Friday, 5 October 2007

Shock treatment

Listening to: Better Together (Jack Johnson)
Eating: Porridge which has gone strangely rubbery
Reading: seed catalogues (winter's on its way)
Eggs: the usual one.
Weather: bright and breezy
Surf: 3ft and messy
Birdwatch: lapwing, golden plover, starling, redshank, wheatear, oystercatcher, shag, little auk, gannet, sanderling.

Alarm bells are ringing and red lights flashing at the croft - Eric and Ernie are on their way.

I got a call the day before yesterday with the news that Eric and Ernie's mum had decided to stop feeding the litter and they were ready to move out.

This is two weeks ahead of schedule, but there are only four in the litter (eight or more is usual) and the sow was very milky (think pig equivalent of 36F), so they've had one hell of a good start.

I'm excited and scared all at the same time. After more than two years of banging on about how I wanted to be a pig farmer, I'm finally getting ready to shed the 'wannabe' bit.

Despite the courses, the books, the visits to farms, the cleaning out of the shed, the fencing off of their little paddock, I feel totally underprepared, so far out of my depth that I'd get the bends if I tried to come up.

To make myself feel better I took a trip to Kirkwall yesterday and, among several other pretty dull visits (bank, council, Orkney Enterprise), I trundled up to the agricultural merchants.

It's an indication of how my horizons have changed that I get excited about a trip to Kirkwall and that I can spend a hour or so browsing steel-capped boots, barbed wire, feed bins and gates.

I marched in, trying to give an air of confidence like I knew what I was talking about, and went straight to the counter marked 'agricultural enquiries'. Resisting the temptation to point out that 'inquiries' is the preferred spelling, I gave a cheery 'good morning' and inquired as to the availability of pig feed and electric fencing.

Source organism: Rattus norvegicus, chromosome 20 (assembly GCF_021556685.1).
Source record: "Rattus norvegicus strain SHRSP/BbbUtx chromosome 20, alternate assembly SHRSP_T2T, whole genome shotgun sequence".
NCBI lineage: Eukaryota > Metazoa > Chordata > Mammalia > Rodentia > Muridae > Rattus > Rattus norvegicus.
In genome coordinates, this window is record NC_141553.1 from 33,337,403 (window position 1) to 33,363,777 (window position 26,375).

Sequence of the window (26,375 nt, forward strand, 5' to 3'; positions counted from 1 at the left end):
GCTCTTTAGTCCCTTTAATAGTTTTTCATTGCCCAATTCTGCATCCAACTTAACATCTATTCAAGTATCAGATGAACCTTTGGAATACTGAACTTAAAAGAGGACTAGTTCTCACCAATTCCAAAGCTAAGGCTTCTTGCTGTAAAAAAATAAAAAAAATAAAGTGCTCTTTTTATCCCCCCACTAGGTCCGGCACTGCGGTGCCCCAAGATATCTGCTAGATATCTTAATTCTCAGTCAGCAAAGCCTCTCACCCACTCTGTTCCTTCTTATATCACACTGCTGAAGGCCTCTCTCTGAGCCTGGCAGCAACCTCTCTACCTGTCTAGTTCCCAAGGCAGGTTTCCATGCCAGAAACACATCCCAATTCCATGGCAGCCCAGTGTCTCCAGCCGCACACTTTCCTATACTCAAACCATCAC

No problem. Pig feed I understand and ten bags were ordered and dispatched to the depot to be shipped to Westray. Electric fencing was something else. I thought about bluffing, but quickly changed my mind and put myself at the mercy of the little guy behind the counter.

"You'll need this," he said, getting some sort of energiser/transformer thingy off the shelf. Noticing my complexion pale at the £110 price tag, he added: "Don't worry, we'll do you a price." 200m of galvinised wire, a dozen posts and some sort of wire holder wotsits were added to the goody box, my card swiped through the machine and I strolled out, feeling pretty good.

That's the easy bit, I'm just off to pick it all up from the depot in the village, then I've got to put it all together without electrocuting myself. Can't wait.

4 comments:

Mr & Mrs W said...

Electric Fencing - Oh dear, it's sounding a bit serious and scary. Better have that nice neighbour of yours on hand - and put A&E on standby !!

Malc said...

Don't panic. Electric fence on hold after some of the bits I needed failed to arrive. Helicopter crew at Aberdeen has been stood down.

I, like the view said...

beware of electrocuting small children who climb on the fence to take a peek at the piggies

I speak from experience (of being electrocuted)

Malc said...

Couple of zaps and they won't do it again - bit like the pigs really.